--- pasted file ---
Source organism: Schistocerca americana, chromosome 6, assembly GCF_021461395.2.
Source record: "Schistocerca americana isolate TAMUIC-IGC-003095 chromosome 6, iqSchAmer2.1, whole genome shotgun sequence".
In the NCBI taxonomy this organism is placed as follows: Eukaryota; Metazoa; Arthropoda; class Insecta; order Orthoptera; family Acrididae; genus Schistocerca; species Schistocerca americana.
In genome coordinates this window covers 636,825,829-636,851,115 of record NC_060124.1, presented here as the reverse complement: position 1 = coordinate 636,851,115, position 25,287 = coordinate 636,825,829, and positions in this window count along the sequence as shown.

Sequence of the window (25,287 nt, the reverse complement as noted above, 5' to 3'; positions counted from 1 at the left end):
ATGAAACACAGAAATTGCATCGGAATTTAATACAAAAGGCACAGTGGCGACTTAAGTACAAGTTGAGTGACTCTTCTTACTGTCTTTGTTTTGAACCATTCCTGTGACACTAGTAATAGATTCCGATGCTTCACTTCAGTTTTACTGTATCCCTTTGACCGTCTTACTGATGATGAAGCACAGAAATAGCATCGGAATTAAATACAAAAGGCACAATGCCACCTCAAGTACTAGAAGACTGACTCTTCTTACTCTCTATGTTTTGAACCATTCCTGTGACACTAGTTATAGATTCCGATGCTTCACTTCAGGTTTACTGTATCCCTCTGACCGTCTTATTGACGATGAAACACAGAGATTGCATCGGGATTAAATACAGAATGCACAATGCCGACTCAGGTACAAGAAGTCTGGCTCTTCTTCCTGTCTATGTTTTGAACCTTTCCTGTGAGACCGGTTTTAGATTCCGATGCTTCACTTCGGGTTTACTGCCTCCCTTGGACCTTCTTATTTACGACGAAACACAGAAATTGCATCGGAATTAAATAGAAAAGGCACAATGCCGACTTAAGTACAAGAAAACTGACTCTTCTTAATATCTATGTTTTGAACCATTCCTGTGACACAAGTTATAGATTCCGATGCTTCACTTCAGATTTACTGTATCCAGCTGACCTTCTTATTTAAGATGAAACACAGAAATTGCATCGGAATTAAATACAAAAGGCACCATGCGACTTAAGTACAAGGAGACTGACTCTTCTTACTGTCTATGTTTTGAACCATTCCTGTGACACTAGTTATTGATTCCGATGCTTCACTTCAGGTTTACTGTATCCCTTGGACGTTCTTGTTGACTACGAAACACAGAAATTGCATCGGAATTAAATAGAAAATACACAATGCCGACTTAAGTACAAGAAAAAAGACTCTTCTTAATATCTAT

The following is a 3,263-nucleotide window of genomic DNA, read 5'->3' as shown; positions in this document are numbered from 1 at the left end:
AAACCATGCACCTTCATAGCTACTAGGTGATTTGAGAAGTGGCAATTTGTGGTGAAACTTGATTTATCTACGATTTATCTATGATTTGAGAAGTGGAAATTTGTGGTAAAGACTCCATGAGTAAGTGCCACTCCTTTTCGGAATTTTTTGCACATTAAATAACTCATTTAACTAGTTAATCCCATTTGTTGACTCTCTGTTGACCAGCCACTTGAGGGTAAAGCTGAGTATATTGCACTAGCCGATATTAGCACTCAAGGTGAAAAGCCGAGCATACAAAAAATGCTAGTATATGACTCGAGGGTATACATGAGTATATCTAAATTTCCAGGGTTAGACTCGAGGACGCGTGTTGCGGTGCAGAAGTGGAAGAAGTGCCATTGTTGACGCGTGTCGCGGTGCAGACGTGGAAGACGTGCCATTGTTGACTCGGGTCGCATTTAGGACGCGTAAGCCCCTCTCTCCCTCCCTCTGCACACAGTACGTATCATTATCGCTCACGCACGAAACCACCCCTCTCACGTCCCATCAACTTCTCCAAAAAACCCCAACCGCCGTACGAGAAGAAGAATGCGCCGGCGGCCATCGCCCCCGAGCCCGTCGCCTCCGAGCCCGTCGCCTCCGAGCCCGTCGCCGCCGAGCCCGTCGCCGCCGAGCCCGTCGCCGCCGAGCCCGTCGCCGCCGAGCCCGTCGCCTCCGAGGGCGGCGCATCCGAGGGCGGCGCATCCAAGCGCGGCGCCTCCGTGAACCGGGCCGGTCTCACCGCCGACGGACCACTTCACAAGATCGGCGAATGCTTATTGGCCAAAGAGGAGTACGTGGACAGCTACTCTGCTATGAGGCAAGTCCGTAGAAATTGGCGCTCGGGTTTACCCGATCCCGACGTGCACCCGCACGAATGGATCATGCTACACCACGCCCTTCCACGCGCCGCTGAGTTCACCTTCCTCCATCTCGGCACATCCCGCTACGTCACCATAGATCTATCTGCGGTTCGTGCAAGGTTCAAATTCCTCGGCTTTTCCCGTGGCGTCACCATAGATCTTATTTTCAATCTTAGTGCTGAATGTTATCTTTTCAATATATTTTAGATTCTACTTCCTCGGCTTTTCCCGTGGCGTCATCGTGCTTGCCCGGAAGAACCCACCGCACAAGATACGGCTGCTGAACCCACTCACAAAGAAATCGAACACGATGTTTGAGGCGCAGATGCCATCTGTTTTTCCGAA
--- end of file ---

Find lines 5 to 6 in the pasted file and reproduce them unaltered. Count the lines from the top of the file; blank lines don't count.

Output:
Sequence of the window (25,287 nt, the reverse complement as noted above, 5' to 3'; positions counted from 1 at the left end):
ATGAAACACAGAAATTGCATCGGAATTTAATACAAAAGGCACAGTGGCGACTTAAGTACAAGTTGAGTGACTCTTCTTACTGTCTTTGTTTTGAACCATTCCTGTGACACTAGTAATAGATTCCGATGCTTCACTTCAGTTTTACTGTATCCCTTTGACCGTCTTACTGATGATGAAGCACAGAAATAGCATCGGAATTAAATACAAAAGGCACAATGCCACCTCAAGTACTAGAAGACTGACTCTTCTTACTCTCTATGTTTTGAACCATTCCTGTGACACTAGTTATAGATTCCGATGCTTCACTTCAGGTTTACTGTATCCCTCTGACCGTCTTATTGACGATGAAACACAGAGATTGCATCGGGATTAAATACAGAATGCACAATGCCGACTCAGGTACAAGAAGTCTGGCTCTTCTTCCTGTCTATGTTTTGAACCTTTCCTGTGAGACCGGTTTTAGATTCCGATGCTTCACTTCGGGTTTACTGCCTCCCTTGGACCTTCTTATTTACGACGAAACACAGAAATTGCATCGGAATTAAATAGAAAAGGCACAATGCCGACTTAAGTACAAGAAAACTGACTCTTCTTAATATCTATGTTTTGAACCATTCCTGTGACACAAGTTATAGATTCCGATGCTTCACTTCAGATTTACTGTATCCAGCTGACCTTCTTATTTAAGATGAAACACAGAAATTGCATCGGAATTAAATACAAAAGGCACCATGCGACTTAAGTACAAGGAGACTGACTCTTCTTACTGTCTATGTTTTGAACCATTCCTGTGACACTAGTTATTGATTCCGATGCTTCACTTCAGGTTTACTGTATCCCTTGGACGTTCTTGTTGACTACGAAACACAGAAATTGCATCGGAATTAAATAGAAAATACACAATGCCGACTTAAGTACAAGAAAAAAGACTCTTCTTAATATCTAT